# Re: Progamming Challenge

```>        ============
>        LBL A
>        randInt (0,y)->X
>        L1(X)->A
>        0->L1(X)
>        sortd(L1)     <- this command sorts the list from high to low
>        y-1->y
>        GOTO A
>  This was a pretty simple way to solve my problem I thought. I didn't
actually
>  do anything with the number (variable A) but you could do whatever you
>  needed to. It basically took all the numbers I accessed and changed them to
zero,
>  then sorted them from high to low and made the next randomized pass only
>  with the non-zero numbers (which hadn't been used). So if anyone has any
>  questions or just comments I would appreciate it.
>  runor49@aol.com

This is a refreshingly different method.  Unfortunately, it seems that you need
to sort the full list once for each new card you draw, which might slow things
down a bit. It does bring to mind, however, a similar list-oriented method,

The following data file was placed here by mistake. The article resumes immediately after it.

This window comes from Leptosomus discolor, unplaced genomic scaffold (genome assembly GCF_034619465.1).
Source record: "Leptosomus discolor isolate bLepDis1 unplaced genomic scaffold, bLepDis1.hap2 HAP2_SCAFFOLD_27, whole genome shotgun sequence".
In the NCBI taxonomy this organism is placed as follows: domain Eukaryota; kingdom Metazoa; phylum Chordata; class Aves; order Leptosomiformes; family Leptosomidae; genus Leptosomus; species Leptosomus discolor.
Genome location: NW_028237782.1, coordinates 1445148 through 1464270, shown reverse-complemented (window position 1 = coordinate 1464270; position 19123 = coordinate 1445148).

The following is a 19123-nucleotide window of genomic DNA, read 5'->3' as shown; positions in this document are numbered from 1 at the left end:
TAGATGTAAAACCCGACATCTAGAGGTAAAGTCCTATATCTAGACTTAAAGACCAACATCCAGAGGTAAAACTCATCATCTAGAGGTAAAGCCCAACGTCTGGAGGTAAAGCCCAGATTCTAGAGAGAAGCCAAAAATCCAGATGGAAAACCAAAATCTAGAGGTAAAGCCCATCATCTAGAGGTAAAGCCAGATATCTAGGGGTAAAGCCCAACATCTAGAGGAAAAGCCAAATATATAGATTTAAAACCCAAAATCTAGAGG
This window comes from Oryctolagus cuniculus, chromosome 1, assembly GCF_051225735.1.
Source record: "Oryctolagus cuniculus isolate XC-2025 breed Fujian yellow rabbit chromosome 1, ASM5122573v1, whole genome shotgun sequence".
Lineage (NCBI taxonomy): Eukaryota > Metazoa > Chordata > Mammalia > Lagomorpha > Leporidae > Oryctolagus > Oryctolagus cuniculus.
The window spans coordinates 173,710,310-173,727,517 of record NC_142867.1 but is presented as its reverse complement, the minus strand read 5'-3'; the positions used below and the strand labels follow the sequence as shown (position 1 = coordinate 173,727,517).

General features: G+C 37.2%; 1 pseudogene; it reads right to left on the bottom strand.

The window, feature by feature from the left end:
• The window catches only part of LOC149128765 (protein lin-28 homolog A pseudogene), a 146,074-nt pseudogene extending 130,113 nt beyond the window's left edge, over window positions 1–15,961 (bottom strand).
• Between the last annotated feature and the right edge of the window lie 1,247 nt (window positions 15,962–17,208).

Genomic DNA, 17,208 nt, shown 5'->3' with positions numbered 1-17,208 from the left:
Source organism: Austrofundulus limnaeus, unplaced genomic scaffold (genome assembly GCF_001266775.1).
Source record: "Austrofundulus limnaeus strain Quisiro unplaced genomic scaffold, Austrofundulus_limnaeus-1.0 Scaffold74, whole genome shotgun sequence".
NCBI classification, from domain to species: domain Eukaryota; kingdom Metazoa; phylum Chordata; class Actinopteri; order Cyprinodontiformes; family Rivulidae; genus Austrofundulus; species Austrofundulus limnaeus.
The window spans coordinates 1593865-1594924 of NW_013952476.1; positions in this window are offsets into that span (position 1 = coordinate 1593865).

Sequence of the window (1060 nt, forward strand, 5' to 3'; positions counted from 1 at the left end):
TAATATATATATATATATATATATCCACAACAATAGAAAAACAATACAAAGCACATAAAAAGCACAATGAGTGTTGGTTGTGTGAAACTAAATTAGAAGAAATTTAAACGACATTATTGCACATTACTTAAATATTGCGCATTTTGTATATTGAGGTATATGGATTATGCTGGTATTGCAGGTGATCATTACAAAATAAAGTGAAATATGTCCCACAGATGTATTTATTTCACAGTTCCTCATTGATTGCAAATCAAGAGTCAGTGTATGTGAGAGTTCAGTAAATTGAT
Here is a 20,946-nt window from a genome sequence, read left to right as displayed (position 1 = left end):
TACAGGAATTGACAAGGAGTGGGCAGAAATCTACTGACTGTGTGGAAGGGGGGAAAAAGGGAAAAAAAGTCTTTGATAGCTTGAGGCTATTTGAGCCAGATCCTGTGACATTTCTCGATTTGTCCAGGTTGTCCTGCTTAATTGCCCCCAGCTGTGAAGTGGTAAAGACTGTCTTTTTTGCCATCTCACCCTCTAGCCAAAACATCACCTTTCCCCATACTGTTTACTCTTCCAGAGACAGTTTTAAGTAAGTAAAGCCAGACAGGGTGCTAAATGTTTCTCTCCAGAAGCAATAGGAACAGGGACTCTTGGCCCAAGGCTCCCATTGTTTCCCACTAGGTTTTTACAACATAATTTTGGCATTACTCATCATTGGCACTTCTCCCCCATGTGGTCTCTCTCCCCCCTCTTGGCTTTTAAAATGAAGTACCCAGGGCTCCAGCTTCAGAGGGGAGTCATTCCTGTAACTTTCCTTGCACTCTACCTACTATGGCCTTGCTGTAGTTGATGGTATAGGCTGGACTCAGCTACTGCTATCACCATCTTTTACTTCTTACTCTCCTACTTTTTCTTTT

this one using the capability inorporated into more recent TI-8x models of
sorting a _second_ list along with the primary list you are sorting, in the
same order.  Since we want to sort 60 cards, fill L2 with the numbers 1 to 60.
Fill list L1 with 60 randomly-generated numbers.  Then sort list L1, and list
L2 in the _same order_ while you are doing it.
Bingo!

The lesson here is that you should always try to take advantage, and make
creative use, of all of the features available in whatever programming
environment you are in.  It is often possible to come up with new,
unplanned-for uses of features, which may allow you to cut some corners.

In general I am impressed by the creativity shown by the group's responses to
questions such as the current one.  To the extent that this could be taken to
represent the general level of "computer literacy" (whatever that is!) we have
come a long ways in the last 20 years.  I can remember serious proposals, from
commercially-successful programmers, that the sort of randomization task
currently being discussed be performed by simply repeatedly picking random
numbers and discarding ones that have already been used.  This sort of code was
actually built into their programs.  It's not only faster processors we have